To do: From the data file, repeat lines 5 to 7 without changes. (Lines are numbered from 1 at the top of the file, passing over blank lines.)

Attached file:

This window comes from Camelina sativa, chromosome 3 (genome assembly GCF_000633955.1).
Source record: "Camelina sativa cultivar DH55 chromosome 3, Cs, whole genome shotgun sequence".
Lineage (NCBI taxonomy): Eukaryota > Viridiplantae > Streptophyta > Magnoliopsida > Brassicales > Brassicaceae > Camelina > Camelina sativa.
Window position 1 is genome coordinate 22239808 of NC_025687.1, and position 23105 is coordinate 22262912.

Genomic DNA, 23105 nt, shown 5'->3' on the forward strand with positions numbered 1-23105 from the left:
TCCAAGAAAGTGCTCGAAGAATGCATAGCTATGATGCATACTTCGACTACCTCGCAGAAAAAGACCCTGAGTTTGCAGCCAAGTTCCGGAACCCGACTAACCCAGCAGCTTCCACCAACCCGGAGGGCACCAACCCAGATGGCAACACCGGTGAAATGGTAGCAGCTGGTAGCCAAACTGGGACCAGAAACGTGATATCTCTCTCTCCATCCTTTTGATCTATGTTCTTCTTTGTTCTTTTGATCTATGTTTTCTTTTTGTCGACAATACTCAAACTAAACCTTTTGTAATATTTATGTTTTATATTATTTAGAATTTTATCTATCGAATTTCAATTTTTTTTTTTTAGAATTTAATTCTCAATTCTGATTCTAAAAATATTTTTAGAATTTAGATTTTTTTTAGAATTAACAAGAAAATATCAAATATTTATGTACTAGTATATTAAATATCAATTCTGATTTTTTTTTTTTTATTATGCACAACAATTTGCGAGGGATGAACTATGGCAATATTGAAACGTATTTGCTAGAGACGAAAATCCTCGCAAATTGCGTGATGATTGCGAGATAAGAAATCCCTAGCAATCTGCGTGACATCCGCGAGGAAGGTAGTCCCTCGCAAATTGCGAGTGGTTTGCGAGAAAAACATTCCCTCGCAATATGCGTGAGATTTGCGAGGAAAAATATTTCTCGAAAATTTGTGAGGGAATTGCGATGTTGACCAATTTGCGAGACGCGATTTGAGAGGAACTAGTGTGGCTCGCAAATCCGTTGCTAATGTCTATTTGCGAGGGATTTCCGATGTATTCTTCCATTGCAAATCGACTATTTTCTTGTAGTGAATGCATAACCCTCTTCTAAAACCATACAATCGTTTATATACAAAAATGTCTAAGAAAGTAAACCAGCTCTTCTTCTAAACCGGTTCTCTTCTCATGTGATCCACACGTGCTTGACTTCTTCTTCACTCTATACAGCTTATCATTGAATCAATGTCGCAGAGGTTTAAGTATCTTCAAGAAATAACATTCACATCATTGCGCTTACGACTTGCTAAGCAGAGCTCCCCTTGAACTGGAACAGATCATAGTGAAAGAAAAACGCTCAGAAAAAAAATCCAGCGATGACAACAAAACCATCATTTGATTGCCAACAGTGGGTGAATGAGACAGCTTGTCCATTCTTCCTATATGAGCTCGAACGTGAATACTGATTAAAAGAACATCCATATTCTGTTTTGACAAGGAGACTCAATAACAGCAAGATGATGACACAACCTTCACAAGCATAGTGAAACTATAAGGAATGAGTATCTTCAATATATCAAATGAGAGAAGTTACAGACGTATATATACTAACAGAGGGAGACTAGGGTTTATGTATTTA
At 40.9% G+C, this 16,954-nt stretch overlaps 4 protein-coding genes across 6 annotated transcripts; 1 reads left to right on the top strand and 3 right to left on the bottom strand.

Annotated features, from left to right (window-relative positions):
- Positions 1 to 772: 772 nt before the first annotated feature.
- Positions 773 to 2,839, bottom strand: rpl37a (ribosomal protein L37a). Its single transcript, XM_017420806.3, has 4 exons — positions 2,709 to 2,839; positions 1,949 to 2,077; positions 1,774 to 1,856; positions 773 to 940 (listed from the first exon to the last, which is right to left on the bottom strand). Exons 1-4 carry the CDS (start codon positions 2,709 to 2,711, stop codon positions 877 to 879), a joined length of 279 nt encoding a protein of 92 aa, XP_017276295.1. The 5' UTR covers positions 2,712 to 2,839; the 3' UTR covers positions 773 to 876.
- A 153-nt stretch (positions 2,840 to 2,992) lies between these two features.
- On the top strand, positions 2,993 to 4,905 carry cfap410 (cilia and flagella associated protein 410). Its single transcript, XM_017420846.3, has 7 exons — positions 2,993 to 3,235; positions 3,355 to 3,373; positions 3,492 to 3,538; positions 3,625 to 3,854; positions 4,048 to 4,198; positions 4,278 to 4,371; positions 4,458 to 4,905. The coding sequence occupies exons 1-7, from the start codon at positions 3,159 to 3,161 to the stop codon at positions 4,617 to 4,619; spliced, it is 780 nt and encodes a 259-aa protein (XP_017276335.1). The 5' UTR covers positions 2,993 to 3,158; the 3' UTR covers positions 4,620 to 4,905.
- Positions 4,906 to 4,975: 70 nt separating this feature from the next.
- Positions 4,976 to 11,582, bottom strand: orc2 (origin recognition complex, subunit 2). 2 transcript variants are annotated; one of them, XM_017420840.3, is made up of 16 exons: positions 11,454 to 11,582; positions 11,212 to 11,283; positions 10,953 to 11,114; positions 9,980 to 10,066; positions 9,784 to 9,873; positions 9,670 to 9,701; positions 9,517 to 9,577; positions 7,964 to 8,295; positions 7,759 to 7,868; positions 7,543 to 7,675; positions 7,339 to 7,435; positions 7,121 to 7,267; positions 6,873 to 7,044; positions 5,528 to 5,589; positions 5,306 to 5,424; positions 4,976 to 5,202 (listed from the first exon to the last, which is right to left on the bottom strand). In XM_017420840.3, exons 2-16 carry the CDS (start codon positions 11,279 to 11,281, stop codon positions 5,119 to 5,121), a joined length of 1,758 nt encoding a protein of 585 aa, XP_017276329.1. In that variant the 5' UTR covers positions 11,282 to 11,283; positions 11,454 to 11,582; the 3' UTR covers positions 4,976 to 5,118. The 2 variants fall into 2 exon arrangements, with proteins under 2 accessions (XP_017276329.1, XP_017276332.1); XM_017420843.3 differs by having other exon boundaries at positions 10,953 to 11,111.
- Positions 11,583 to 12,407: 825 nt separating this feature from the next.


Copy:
Genomic DNA, 23105 nt, shown 5'->3' on the forward strand with positions numbered 1-23105 from the left:
TCCAAGAAAGTGCTCGAAGAATGCATAGCTATGATGCATACTTCGACTACCTCGCAGAAAAAGACCCTGAGTTTGCAGCCAAGTTCCGGAACCCGACTAACCCAGCAGCTTCCACCAACCCGGAGGGCACCAACCCAGATGGCAACACCGGTGAAATGGTAGCAGCTGGTAGCCAAACTGGGACCAGAAACGTGATATCTCTCTCTCCATCCTTTTGATCTATGTTCTTCTTTGTTCTTTTGATCTATGTTTTCTTTTTGTCGACAATACTCAAACTAAACCTTTTGTAATATTTATGTTTTATATTATTTAGAATTTTATCTATCGAATTTCAATTTTTTTTTTTTAGAATTTAATTCTCAATTCTGATTCTAAAAATATTTTTAGAATTTAGATTTTTTTTAGAATTAACAAGAAAATATCAAATATTTATGTACTAGTATATTAAATATCAATTCTGATTTTTTTTTTTTTATTATGCACAACAATTTGCGAGGGATGAACTATGGCAATATTGAAACGTATTTGCTAGAGACGAAAATCCTCGCAAATTGCGTGATGATTGCGAGATAAGAAATCCCTAGCAATCTGCGTGACATCCGCGAGGAAGGTAGTCCCTCGCAAATTGCGAGTGGTTTGCGAGAAAAACATTCCCTCGCAATATGCGTGAGATTTGCGAGGAAAAATATTTCTCGAAAATTTGTGAGGGAATTGCGATGTTGACCAATTTGCGAGACGCGATTTGAGAGGAACTAGTGTGGCTCGCAAATCCGTTGCTAATGTCTATTTGCGAGGGATTTCCGATGTATTCTTCCATTGCAAATCGACTATTTTCTTGTAGTGAATGCATAACCCTCTTCTAAAACCATACAATCGTTTATATACAAAAATGTCTAAGAAAGTAAACCAGCTCTTCTTCTAAACCGGTTCTCTTCTCATGTGATCCACACGTGCTTGACTTCTTCTTCACTCTATACAGCTTATCATTGAATCAATGTCGCAGAGGTTTAAGTATCTTCAAGAAATAACATTCACATCATTGCGCTTACGACTTGCTAAGCAGAGCTCCCCTTGAACTGGAACAGATCATAGTGAAAGAAAAACGCTCAGAAAAAAAATCCAGCGATGACAACAAAACCATCATTTGATTGCCAACAGTGGGTGAATGAGACAGCTTGTCCATTCTTCCTATATGAGCTCGAACGTGAATACTGATTAAAAGAACATCCATATTCTGTTTTGACAAGGAGACTCAATAACAGCAAGATGATGACACAACCTTCACAAGCATAGTGAAACTATAAGGAATGAGTATCTTCAATATATCAAATGAGAGAAGTTACAGACGTATATATACTAACAGAGGGAGACTAGGGTTTATGTATTTA
At 40.9% G+C, this 16,954-nt stretch overlaps 4 protein-coding genes across 6 annotated transcripts; 1 reads left to right on the top strand and 3 right to left on the bottom strand.